Review: Grayhat #1

The stoic adventurer has been a mainstay throughout literature in one form or the other.  In the crime genre, the lone vigilante or hard-boiled detective, usually takes center stage and remains the immovable force in the story. These characters are all over Patricia Cornwell’s books as well as Michael Connelly’s, as these characters are the readers eyes and ears into these worlds. The primary genre that these characters usually thrive in, are westerns.

I remember when I watched Lonesome Dove for the first time and immediately fell in love with the genre. After that, I read every book Louis Lamour had put out to that point, as each story took the reader back in time to when every man was for himself. As a fan of multiple genres, always wanted to see how fantasy would mix westerns? In Jason Beirens’ Grayhat, we get a mix of these genres as we follow one man on his way home across the wild.

The book opens up on a mouse who just found food in the desert and must divert death at every step and is saved by a buffalo, as we find out that buffalo’ name is Bea ad the mouse name is Neda and Bea’s human keeper, Grayhat. As they cross this vast wilderness, they are not alone, a Bird is tracking their whereabouts and only time will tell if they are friend or foe. Eventually the Bird confronts Grayhat, sensing he will do harm, stops him in his tracks and engages in a faceoff between the two.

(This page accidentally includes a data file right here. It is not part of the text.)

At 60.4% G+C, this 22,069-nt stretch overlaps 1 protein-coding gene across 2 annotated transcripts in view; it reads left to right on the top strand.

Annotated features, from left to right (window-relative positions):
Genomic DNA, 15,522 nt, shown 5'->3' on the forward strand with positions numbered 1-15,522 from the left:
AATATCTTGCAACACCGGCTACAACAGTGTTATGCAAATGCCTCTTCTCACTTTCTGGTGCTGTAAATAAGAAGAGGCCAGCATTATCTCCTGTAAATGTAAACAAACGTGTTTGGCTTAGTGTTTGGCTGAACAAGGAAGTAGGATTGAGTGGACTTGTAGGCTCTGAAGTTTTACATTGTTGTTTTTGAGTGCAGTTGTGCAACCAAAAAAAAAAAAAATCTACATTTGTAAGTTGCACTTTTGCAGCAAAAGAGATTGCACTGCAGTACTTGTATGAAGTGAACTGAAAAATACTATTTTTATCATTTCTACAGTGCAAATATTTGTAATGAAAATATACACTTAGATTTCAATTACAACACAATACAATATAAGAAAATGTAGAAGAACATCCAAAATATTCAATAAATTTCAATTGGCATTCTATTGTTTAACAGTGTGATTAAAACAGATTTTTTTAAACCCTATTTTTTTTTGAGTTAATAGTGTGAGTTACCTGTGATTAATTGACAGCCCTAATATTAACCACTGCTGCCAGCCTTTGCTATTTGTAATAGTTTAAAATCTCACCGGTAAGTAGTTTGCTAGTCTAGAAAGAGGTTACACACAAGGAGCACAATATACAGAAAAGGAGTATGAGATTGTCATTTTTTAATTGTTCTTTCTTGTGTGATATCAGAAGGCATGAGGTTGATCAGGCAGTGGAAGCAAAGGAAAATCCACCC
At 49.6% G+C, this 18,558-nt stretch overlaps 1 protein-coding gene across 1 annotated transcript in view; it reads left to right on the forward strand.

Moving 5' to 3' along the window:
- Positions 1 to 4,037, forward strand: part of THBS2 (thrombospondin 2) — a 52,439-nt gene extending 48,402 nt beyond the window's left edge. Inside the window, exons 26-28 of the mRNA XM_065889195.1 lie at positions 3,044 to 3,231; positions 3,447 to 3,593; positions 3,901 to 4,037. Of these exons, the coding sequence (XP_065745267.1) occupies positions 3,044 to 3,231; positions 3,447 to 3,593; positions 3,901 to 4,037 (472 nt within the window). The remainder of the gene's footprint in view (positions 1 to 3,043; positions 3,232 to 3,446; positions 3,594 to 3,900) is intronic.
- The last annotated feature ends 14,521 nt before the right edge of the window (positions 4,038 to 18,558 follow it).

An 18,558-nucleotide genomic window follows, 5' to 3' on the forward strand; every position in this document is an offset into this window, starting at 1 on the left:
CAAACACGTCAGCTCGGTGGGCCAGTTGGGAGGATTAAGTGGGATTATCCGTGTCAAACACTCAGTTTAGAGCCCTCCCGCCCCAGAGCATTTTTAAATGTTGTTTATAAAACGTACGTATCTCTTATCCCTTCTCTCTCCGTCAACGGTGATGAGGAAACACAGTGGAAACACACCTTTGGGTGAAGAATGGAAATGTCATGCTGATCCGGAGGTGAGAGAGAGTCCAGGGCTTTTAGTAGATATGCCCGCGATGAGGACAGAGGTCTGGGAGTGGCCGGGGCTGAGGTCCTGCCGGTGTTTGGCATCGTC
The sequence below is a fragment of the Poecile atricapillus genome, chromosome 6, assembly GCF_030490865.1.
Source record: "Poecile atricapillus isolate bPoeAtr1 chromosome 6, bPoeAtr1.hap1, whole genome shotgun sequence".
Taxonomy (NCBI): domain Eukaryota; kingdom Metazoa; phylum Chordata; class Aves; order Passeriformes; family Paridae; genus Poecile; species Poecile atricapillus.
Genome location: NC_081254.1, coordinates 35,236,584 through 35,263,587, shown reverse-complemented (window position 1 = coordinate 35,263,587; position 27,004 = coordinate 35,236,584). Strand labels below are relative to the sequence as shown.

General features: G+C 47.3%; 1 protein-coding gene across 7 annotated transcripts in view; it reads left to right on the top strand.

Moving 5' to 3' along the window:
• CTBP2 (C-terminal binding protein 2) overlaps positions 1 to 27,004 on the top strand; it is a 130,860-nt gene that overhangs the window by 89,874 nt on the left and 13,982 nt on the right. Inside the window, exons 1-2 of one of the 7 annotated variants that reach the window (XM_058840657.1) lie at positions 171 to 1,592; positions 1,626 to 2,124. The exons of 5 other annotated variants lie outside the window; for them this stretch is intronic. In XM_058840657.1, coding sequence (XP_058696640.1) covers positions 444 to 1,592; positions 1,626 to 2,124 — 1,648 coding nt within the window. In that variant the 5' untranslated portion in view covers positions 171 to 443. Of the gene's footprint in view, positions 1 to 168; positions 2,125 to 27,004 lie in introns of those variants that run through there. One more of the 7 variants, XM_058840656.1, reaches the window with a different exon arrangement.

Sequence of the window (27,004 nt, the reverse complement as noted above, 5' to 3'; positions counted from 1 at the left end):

Overall, it’s an amazing story that blends genres so deftly that one has to be reminded that these story elements never really play in the same sandbox. The story by Beirens is eerie, smart funny and enjoyable. The art by Beirens is gorgeous. Altogether, an excellent debut issue that pushes the very idea of genre and puts emphasis back on what matters most, a well told story.

Story: J.R. Beirens Art: J.R. Beirens
Story: 9.7 Art: 9.8 Overall: 9.8 Recommendation: Buy

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